One piece of the spirituality puzzle is mining your usual life, mundane and exciting, for all the meaning, connection and potential in it.

This might come through a spiritual or secular practice of mindfulness, through meditation or just through consciously looking at your life more carefully.

One of my favourite writers, Frederick Buechner, calls it ‘listening to your life‘:

I discovered that if you really keep your eye peeled to it and your ears open, if you really pay attention to it, even such a limited and limiting life as the one I was living on Rupert Mountain opened up onto extraordinary vistas. Taking your children to school and kissing your wife goodbye. Eating lunch with a friend. Trying to do a decent day’s work. Hearing the rain patter against the window. There is no event so commonplace but that God is present within it, always hiddenly, always leaving you room to recognize him or not to recognize him, but all the more fascinatingly because of that, all the more compellingly and hauntingly. . . . If I were called upon to state in a few words the essence of everything I was trying to say both as a novelist and as a preacher, it would be something like this: Listen to your life. See it for the fathomless mystery that it is. In the boredom and pain of it no less than in the excitement and gladness: touch, taste, smell your way to the holy and hidden heart of it because in the last analysis all moments are key moments, and life itself is grace.

Live out loud

You might be a pro at finding God in everyday life, or seeing the spiritual angle of your routines and choices. In my observation, many kids don’t notice this in their parents. Churches I have been part of are full of kids who would be astonished to know why their parents actually follow Jesus, because the subject simply hasn’t come up. If you want to model spiritual stuff to your kids, you’ll have to live it out loud.

We are developing language in our family to do this. When I see the first glimpse of sky in the morning, I instinctively, habitually, think of God’s goodness, which is, in the words of the Bible, ‘new every morning.’ But my son can’t know what’s going on in my head, or make these connections without help, so when we open the blinds in the bedroom in the morning, we say, ‘Good morning, Wellington! Thank you, God, for a new day.’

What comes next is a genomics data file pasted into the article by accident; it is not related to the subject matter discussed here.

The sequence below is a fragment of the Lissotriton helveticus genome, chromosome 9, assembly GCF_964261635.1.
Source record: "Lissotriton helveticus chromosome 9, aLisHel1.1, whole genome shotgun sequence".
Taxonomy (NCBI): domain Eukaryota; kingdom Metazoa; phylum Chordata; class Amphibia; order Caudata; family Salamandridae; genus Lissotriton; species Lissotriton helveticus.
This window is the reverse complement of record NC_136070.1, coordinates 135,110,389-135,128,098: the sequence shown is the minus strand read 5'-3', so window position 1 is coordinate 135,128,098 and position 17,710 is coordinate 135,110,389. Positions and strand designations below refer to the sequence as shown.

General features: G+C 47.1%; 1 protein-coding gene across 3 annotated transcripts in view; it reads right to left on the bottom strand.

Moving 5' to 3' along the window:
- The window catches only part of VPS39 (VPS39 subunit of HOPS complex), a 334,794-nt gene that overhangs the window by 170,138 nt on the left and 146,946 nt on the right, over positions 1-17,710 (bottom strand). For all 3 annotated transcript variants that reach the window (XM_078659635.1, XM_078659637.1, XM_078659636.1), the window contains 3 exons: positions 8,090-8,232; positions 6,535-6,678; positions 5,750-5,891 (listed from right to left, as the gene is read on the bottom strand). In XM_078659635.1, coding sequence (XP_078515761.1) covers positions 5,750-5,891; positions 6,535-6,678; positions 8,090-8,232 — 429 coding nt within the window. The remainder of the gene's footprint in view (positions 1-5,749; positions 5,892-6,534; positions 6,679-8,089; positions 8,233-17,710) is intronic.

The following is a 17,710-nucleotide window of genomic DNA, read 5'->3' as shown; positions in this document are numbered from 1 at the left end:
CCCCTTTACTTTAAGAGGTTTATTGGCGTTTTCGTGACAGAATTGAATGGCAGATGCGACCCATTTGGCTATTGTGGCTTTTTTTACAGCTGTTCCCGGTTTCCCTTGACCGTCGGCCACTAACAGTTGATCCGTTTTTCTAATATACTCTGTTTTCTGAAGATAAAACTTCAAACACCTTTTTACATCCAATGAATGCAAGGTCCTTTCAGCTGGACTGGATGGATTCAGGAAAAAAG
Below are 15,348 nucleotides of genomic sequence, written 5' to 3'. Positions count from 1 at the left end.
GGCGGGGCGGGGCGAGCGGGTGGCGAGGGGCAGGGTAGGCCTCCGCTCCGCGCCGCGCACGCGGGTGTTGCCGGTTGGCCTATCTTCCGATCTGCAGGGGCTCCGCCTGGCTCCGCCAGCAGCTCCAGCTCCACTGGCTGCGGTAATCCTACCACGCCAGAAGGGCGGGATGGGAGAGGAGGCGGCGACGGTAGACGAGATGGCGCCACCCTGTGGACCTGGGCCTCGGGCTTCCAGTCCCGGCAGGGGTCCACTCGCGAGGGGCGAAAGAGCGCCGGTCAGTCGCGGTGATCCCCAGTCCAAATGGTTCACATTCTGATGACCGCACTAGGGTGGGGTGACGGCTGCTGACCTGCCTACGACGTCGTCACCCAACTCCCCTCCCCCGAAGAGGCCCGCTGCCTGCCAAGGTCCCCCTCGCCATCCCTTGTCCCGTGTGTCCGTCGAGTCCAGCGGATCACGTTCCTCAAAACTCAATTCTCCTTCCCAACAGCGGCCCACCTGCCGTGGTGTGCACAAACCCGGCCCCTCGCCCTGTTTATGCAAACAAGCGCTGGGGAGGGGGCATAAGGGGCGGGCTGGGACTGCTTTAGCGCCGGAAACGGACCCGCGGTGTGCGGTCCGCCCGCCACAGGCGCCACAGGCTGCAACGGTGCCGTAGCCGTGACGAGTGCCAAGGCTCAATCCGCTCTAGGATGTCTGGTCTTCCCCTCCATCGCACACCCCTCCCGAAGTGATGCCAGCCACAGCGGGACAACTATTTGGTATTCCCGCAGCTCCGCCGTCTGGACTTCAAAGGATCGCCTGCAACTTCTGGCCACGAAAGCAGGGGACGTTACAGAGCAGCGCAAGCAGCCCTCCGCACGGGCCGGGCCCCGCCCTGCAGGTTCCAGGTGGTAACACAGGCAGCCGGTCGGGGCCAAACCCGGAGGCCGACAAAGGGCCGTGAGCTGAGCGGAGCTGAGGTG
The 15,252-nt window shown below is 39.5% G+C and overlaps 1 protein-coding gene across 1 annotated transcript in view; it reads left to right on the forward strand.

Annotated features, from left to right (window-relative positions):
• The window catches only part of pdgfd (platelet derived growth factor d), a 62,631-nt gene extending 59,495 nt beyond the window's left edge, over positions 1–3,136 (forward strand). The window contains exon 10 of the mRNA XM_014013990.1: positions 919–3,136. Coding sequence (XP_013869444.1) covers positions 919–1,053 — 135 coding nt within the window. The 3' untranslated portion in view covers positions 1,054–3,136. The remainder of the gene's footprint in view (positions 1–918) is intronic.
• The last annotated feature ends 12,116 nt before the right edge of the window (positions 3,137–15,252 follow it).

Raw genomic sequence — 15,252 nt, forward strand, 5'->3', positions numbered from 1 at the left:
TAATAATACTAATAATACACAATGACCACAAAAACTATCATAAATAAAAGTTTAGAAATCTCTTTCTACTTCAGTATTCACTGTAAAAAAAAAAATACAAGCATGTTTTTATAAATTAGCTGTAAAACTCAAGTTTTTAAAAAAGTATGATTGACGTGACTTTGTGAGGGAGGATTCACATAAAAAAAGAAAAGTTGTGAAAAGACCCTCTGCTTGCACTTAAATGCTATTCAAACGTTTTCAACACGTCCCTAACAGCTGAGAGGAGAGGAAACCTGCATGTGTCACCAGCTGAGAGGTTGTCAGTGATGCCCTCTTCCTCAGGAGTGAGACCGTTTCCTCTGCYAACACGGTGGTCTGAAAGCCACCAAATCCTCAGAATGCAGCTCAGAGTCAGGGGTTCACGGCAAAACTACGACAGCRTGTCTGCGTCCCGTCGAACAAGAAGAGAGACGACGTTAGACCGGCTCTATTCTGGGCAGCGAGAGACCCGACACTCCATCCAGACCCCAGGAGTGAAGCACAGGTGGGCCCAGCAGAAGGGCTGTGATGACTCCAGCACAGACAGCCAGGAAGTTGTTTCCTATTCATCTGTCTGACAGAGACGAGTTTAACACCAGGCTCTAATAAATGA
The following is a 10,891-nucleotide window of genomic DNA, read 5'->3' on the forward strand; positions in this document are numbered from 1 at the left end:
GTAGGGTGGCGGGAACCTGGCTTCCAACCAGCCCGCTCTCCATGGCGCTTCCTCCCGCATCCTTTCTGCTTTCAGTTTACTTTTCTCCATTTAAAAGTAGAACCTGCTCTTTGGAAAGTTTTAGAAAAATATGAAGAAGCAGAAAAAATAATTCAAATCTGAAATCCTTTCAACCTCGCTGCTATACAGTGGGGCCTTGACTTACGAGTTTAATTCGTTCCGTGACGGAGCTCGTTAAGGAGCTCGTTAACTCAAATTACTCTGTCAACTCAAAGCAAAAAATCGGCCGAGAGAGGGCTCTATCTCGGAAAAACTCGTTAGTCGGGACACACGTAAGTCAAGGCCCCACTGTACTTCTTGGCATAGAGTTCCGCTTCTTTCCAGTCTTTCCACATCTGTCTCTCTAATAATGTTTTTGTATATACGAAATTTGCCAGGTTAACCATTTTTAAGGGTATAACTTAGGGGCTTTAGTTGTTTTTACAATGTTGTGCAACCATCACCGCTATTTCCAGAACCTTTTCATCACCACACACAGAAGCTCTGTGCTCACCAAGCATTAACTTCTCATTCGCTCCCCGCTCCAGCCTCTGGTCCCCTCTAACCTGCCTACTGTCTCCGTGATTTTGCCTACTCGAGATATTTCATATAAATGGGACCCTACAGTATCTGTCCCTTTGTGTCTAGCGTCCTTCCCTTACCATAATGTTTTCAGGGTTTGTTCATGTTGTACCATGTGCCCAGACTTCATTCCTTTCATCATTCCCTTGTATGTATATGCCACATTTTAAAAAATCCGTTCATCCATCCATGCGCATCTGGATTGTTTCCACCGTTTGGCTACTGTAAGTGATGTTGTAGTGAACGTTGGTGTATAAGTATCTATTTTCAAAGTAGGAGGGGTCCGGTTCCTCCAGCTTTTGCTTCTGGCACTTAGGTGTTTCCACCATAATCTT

Similarly, as well as having ‘thank you, God’ routines for mealtimes and bedtime, we say ‘God speed that ambulance’ when we hear emergency sirens. When his dad leaves for work at the hospital, we call it ‘going to help people for Jesus’ to make the connection between work and spirituality obvious.

Writing this is reminding me to update our repertoire as he grows (he’s now 22 months old), to connect his growing empathy with an awareness of God’s love for other people and our repsonsibility to show love and care to friends and strangers.

He has picked up on our ‘bless you!’ when someone sneezes or coughs, so perhaps adding ‘God bless you’ when we talk about someone being sick or sad might be the next step for us. What about in your house?How to be a Spiritual Parent

Be part of a faith community

Together and alone, in company and in silence: most spiritual traditions have elements of solitude and elements of community.

There are huge benefits for all kinds of families in finding a community to belong to that supports your kids’ spiritual development.

A religious community, if it appeals to you, can offer educational support (mentoring, children’s programmes, group activities), practical help (meals for new parents, extra ‘grandparents’ for your kids, support for vulnerable families) and a shared context for exploring the sacred. For older children in particular, it is powerful to find that adults outside your family respect, believe or practise similar things.

Maybe, like Anna Maxted, you’d like your kids to develop a sense of wonder about and in the natural world. Joining an outdoors club or community as a family might help make this a regular thing in your life and surround you with other people to support your children as they explore the world.